cqu_14028+bina9908950-38a3-4c25-9b77-18f0914b65b8+bina9908950-38a3-4c25-9b77-18f0914b65b8.1.pdf (582.31 kB)
cqu_14028+bina9908950-38a3-4c25-9b77-18f0914b65b8+bina9908950-38a3-4c25-9b77-18f0914b65b8.2.pdf (582.31 kB)
Switch ViewSwitch between different file views Thumbnail view List view File view
What are the working mechanisms of a web-based workplace sitting intervention targeting psychosocial factors and action planning?
journal contributionposted on 2017-12-21, 00:00 authored by G Cardon, Corneel VandelanotteCorneel Vandelanotte
Background: Office workers demonstrate high levels of sitting on workdays. As sitting is positively associated with adverse health risks in adults, a theory-driven web-based computer-tailored intervention to influence workplace sitting, named 'Start to Stand,' was developed. The intervention was found to be effective in reducing self-reported workplace sitting among Flemish employees. The aim of this study was to investigate through which mechanisms the web-based computer-tailored intervention influenced self-reported workplace sitting. Methods: Employees (n = 155) participated in a clustered randomised controlled trial and reported socio-demographics (age, gender, education), work-related (hours at work, employment duration), health-related (weight and height, workplace sitting and physical activity) and psychosocial (knowledge, attitudes, self-efficacy, social support, intention regarding (changing) sitting behaviours) variables at baseline and 1-month follow-up. The product-of-coefficients test of MacKinnon based on multiple linear regression analyses was conducted to examine the mediating role of five psychosocial factors (knowledge, attitudes, self-efficacy, social support, intention). The influence of one self-regulation skill (action planning) in the association between the intervention and self-reported workplace sitting time was investigated via moderation analyses. Results: The intervention had a positive influence on knowledge (p = 0.040), but none of the psychosocial variables did mediate the intervention effect on self-reported workplace sitting. Action planning was found to be a significant moderator (p < 0.001) as the decrease in self-reported workplace sitting only occurred in the group completing an action plan. Conclusions: Future interventions aimed at reducing employees' workplace sitting are suggested to focus on self-regulatory skills and promote action planning when using web-based computer-tailored advice. Trial registration: Clinicaltrials.gov NCT02672215; (Archived by WebCite at https://clinicaltrials.gov/ct2/show/NCT02672215). © 2017 The Author(s).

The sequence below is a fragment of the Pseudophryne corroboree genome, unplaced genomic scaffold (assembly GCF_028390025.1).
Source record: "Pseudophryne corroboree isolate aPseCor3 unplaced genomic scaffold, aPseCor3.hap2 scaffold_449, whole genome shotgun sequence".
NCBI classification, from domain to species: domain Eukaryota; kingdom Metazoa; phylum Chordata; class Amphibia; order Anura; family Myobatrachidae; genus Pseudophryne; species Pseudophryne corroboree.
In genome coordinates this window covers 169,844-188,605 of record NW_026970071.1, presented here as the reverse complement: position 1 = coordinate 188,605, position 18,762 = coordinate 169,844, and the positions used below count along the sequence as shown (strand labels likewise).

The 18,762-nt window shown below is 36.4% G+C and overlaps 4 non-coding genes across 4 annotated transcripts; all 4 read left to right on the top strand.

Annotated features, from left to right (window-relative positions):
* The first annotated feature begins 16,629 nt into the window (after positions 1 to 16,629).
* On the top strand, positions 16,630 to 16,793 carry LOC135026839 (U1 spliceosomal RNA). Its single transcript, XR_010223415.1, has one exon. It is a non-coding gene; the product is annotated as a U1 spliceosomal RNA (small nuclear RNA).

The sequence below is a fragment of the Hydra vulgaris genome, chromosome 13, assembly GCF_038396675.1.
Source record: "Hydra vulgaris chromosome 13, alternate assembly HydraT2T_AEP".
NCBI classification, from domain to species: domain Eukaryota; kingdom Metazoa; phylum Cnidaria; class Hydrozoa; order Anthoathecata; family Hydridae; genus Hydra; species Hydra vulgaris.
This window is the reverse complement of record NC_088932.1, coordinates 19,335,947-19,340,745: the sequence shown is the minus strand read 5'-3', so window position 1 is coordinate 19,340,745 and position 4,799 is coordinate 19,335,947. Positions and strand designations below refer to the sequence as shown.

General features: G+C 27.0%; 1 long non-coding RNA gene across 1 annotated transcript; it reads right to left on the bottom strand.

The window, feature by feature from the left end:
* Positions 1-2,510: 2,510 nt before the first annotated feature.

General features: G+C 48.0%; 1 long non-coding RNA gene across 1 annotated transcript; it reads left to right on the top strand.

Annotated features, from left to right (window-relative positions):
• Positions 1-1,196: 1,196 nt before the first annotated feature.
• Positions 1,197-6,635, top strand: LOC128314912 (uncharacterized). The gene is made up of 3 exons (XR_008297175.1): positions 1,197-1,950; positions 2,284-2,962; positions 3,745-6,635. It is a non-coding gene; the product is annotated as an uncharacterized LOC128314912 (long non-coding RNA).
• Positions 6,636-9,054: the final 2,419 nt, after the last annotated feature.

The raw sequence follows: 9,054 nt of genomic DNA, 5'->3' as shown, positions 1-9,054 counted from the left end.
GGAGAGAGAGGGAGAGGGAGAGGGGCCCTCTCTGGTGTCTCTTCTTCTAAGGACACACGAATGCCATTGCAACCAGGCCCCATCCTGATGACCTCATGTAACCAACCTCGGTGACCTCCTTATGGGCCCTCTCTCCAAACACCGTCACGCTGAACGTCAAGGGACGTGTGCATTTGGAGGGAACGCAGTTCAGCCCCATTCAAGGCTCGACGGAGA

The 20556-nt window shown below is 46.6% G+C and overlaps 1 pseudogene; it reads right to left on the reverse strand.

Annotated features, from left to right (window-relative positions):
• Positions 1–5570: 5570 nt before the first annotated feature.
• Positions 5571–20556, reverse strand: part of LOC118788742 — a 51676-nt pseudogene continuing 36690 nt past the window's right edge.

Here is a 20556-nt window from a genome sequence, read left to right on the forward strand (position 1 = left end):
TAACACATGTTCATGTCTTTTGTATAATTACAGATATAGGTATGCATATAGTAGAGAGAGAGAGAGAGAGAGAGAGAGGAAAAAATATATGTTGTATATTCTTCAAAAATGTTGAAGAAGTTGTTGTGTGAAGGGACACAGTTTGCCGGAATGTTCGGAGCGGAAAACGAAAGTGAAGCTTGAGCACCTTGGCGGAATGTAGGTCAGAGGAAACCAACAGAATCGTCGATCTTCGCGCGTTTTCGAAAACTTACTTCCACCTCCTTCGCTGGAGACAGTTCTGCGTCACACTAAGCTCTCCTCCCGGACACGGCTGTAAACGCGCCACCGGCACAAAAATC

Category 3 - Industry and Other Research Income
Number of Pages10
Additional Rightss This article is distributed under the terms of the Creative Commons Attribution 4.0 International License (http://creativecommons.org/licenses/by/4.0/), which permits unrestricted use, distribution, and reproduction in any medium, provided you give appropriate credit to the original author(s) and the source, provide a link to the Creative Commons license, and indicate if changes were made. The Creative Commons Public Domain Dedication waiver (http://creativecommons.org/publicdomain/zero/1.0/) applies to the data made available in this article, unless otherwise stated.
External Author AffiliationsGhent University, Belgium
JournalBMC Public Health